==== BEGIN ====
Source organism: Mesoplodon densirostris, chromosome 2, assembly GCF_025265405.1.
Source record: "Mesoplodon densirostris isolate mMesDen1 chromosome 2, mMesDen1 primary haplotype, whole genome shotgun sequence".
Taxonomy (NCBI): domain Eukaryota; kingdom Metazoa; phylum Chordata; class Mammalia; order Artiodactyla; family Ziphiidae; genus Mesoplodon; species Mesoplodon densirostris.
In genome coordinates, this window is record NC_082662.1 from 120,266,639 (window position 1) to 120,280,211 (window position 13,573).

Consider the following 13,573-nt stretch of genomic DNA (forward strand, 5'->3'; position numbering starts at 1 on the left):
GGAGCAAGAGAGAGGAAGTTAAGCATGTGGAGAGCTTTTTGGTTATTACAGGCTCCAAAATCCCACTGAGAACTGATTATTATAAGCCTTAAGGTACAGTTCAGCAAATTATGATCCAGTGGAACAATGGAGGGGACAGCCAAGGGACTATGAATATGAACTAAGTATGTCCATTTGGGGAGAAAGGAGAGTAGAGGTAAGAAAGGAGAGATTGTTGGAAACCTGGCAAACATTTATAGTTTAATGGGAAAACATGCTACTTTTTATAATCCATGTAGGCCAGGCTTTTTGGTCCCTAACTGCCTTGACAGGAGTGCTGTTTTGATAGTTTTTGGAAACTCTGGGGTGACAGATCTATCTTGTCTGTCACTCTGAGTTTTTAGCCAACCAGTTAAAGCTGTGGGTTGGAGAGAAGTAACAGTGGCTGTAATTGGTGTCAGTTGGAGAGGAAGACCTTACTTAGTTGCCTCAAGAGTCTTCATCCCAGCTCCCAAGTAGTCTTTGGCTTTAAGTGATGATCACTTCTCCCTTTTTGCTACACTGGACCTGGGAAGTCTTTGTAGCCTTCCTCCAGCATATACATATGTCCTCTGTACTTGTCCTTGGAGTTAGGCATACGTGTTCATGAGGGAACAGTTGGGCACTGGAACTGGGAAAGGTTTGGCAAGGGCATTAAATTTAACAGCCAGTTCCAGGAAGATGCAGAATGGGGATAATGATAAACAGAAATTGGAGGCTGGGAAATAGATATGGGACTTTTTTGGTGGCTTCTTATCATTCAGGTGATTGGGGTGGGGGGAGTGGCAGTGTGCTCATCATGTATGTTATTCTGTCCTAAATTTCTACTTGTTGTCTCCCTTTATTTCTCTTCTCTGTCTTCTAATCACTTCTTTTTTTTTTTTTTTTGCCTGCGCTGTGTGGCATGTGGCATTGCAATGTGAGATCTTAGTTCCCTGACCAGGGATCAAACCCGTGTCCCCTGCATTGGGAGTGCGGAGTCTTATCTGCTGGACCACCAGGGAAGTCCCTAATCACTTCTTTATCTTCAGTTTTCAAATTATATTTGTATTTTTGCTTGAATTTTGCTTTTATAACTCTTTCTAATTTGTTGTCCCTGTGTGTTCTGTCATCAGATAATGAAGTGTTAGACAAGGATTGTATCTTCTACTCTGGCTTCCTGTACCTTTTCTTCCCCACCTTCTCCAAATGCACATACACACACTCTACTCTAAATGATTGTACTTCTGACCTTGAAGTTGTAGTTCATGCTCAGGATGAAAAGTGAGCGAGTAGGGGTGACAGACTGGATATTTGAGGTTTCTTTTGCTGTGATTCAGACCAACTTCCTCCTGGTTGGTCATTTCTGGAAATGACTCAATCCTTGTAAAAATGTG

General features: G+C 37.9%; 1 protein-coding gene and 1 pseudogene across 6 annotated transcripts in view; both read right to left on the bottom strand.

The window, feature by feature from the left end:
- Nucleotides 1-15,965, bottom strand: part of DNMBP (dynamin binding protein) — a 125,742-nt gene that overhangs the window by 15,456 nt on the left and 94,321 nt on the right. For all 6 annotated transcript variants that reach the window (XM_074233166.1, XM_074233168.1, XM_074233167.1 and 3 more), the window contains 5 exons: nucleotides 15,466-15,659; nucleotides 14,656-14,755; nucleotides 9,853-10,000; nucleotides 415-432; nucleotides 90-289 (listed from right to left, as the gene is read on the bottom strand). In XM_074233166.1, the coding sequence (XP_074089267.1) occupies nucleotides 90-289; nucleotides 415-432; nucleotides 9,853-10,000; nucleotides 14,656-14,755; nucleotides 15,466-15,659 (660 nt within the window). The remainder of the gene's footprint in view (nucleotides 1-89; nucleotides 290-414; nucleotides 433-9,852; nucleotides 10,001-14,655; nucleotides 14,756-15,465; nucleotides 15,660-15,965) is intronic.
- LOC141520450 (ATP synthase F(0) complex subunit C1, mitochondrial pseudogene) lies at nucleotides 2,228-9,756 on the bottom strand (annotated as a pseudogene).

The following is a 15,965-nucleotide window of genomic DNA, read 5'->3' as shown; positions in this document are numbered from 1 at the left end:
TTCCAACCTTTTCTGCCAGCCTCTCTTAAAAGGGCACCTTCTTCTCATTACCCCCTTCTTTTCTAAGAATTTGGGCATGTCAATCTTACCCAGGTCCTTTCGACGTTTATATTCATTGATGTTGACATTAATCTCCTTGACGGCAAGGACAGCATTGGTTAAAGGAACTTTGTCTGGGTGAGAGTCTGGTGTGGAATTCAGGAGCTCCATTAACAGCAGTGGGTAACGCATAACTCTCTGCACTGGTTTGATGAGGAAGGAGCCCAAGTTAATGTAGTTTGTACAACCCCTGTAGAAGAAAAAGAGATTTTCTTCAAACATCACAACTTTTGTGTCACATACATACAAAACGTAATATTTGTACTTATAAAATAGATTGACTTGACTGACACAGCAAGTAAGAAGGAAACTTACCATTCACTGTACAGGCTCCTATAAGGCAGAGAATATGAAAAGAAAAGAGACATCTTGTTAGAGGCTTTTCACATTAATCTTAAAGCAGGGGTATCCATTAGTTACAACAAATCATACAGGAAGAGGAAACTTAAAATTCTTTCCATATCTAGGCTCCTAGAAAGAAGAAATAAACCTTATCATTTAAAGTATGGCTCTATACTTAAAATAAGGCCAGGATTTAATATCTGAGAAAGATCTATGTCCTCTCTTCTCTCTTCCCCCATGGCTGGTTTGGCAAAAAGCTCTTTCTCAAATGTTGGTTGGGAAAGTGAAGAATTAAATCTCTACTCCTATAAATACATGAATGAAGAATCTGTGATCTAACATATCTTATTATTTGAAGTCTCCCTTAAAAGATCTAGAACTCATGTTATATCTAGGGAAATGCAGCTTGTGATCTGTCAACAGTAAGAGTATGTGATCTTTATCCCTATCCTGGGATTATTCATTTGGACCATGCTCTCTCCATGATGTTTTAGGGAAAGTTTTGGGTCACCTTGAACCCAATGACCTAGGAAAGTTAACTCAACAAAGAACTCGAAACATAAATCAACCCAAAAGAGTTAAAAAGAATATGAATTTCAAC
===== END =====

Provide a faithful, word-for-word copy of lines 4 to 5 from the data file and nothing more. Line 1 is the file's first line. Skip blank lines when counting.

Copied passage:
In genome coordinates, this window is record NC_082662.1 from 120,266,639 (window position 1) to 120,280,211 (window position 13,573).

Consider the following 13,573-nt stretch of genomic DNA (forward strand, 5'->3'; position numbering starts at 1 on the left):